Scientists from across the UK have successfully secured nearly one in five of the prestigious grants from the European Research Council in the latest funding round announced last week. This comes as some good news for British researchers who have been increasingly concerned that they are finding it harder to raise funds post the EU referendum.
Vicky Ford was the UK's lead MEP negotiator on the EU's £70 billion Horizon 2020 fund for research. She explained that whilst this was a positive sign the situation needs to be watched very carefully. She pointed that in the past applicants from the UK have succeeded in winning more ERC grants than any other country but in this latest round the UK had dropped to number two, with 59 grant winners behind Germany´s 61.
The European Research Council grants support to individual researchers in frontier research, especially for pioneering ideas in new and emerging fields. The UK has championed the ERC since it was established less than 10 years ago. Winning an ERC grant is now considered a global badge of excellence. The latest awards are "starter grants" for early-career researchers and the winners will be able to use the funds to build their own teams of post-docs and PhD students.
Mrs Ford said, "These grants are extremely valuable to British universities and to innovation in the UK. For so long as we remain a member of the EU our researchers are entitled to apply and should not be treated like second-class citizens with regards to continued access. It is important that we keep a close eye on this. If there is a significant drop off in grants to the UK we will need to treat this very seriously at the highest level."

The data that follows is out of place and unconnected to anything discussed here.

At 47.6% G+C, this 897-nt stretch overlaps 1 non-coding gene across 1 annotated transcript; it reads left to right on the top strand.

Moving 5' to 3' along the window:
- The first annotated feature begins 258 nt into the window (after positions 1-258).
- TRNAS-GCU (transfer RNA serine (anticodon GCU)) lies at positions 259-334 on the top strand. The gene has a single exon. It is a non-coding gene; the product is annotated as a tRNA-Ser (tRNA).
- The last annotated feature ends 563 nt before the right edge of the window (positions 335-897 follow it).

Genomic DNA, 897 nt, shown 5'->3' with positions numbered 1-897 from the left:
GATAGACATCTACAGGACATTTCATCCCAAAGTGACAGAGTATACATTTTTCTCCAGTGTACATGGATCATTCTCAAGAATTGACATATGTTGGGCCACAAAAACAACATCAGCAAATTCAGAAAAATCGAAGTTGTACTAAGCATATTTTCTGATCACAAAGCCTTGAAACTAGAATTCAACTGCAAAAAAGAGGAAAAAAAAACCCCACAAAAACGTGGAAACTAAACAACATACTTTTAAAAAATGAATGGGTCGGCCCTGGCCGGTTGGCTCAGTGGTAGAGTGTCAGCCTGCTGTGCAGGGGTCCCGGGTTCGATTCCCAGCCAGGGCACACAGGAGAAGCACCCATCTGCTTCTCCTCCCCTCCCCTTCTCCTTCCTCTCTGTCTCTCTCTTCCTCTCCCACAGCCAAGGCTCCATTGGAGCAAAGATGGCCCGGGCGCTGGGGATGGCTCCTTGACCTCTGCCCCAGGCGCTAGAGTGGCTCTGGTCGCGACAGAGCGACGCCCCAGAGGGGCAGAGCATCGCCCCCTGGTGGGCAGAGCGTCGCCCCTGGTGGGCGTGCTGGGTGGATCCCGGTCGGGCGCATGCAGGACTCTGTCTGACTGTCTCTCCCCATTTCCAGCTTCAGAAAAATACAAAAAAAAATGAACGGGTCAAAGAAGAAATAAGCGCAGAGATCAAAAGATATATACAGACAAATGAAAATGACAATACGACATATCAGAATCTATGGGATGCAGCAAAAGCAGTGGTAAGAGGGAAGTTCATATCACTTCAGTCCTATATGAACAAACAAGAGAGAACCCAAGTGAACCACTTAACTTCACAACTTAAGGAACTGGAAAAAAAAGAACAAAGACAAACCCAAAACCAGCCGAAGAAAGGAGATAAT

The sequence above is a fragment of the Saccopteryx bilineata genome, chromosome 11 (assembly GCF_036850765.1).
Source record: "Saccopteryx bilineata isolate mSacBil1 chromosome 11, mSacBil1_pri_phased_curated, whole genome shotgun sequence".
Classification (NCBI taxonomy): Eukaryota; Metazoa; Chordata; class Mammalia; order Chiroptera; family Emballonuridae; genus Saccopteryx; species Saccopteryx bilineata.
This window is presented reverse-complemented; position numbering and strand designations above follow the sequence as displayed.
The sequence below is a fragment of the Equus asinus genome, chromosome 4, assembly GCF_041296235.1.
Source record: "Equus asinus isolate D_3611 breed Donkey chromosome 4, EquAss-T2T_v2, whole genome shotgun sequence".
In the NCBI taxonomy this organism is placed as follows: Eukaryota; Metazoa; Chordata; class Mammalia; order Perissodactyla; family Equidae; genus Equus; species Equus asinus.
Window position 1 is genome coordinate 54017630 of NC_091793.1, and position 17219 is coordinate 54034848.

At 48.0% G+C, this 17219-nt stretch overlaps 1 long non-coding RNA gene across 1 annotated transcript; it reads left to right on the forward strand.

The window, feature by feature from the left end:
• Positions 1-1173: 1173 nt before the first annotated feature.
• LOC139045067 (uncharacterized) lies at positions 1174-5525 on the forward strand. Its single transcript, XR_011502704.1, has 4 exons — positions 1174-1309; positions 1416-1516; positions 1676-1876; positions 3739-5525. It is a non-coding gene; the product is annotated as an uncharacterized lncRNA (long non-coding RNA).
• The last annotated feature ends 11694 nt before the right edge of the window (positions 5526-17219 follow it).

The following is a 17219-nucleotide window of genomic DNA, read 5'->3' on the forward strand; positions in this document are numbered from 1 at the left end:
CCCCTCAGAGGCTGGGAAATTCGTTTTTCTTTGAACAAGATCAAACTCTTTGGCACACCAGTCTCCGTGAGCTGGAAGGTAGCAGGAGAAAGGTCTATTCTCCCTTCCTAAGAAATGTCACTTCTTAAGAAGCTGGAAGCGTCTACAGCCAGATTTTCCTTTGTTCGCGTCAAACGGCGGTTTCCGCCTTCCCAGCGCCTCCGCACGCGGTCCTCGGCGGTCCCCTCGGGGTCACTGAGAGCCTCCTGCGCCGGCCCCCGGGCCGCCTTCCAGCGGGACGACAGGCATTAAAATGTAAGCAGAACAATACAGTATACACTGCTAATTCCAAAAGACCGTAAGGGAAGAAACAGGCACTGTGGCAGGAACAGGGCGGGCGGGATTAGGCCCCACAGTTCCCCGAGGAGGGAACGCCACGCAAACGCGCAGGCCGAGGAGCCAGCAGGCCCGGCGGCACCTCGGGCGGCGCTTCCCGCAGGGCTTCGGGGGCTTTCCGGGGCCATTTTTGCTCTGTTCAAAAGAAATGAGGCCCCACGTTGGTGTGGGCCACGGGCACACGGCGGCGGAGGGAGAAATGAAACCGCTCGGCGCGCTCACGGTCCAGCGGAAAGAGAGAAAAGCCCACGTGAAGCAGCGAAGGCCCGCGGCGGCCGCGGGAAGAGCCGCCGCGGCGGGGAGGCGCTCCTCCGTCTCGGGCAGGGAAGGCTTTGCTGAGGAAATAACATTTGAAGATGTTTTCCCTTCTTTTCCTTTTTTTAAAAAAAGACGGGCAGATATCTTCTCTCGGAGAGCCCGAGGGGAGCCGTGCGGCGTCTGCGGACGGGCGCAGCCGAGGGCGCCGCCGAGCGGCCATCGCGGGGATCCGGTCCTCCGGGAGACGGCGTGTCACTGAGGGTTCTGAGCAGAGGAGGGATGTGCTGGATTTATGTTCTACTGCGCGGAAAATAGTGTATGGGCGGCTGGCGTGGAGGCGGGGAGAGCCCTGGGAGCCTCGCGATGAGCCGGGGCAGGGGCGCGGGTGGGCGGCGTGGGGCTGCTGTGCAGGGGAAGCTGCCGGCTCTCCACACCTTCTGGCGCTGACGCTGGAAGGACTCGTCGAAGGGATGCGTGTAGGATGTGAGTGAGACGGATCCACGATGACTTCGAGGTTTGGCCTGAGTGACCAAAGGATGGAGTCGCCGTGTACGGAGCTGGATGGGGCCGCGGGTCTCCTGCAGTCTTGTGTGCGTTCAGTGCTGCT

Six grants were awarded to individuals at Cambridge University in a wide array of subjects from number theory to neuroscience which Mrs Ford said was "excellent news, reflecting the world class expertise that we are so privileged to have in Cambridge."
In Bedfordshire, a grant was awarded to Ewan McAdam at Cranfield University for a research project on 'Sustainable Chemical Alternatives for Re-use in the Circular Economy'. Mrs Ford said "Cranfield has a unique reputation for turning academic study into industrial success and its excellent news that they will be involved in this vital area of making production more sustainable."
At the John Innes centre in Norfolk, a grant was awarded to Diane Saunders for 'Decoding the Molecular Mechanisms Driving Host Adaptation of Yellow Rust on Cereal Crops and Grasses'. Mrs Ford explained "John Innes is considered one of the very top institutions in the world for plant sciences. Finding new ways to combat plant disease in a changing climate is key for the future of food and farming. "
Reflecting on the future of research funding post Brexit Mrs Ford said, "If we want to continue being world leaders in research we need to make sure that our researchers can access world class grants and work easily with experts in other countries. We should consider either negotiating to continue participating in the European Research Council or establish a parallel complementary system."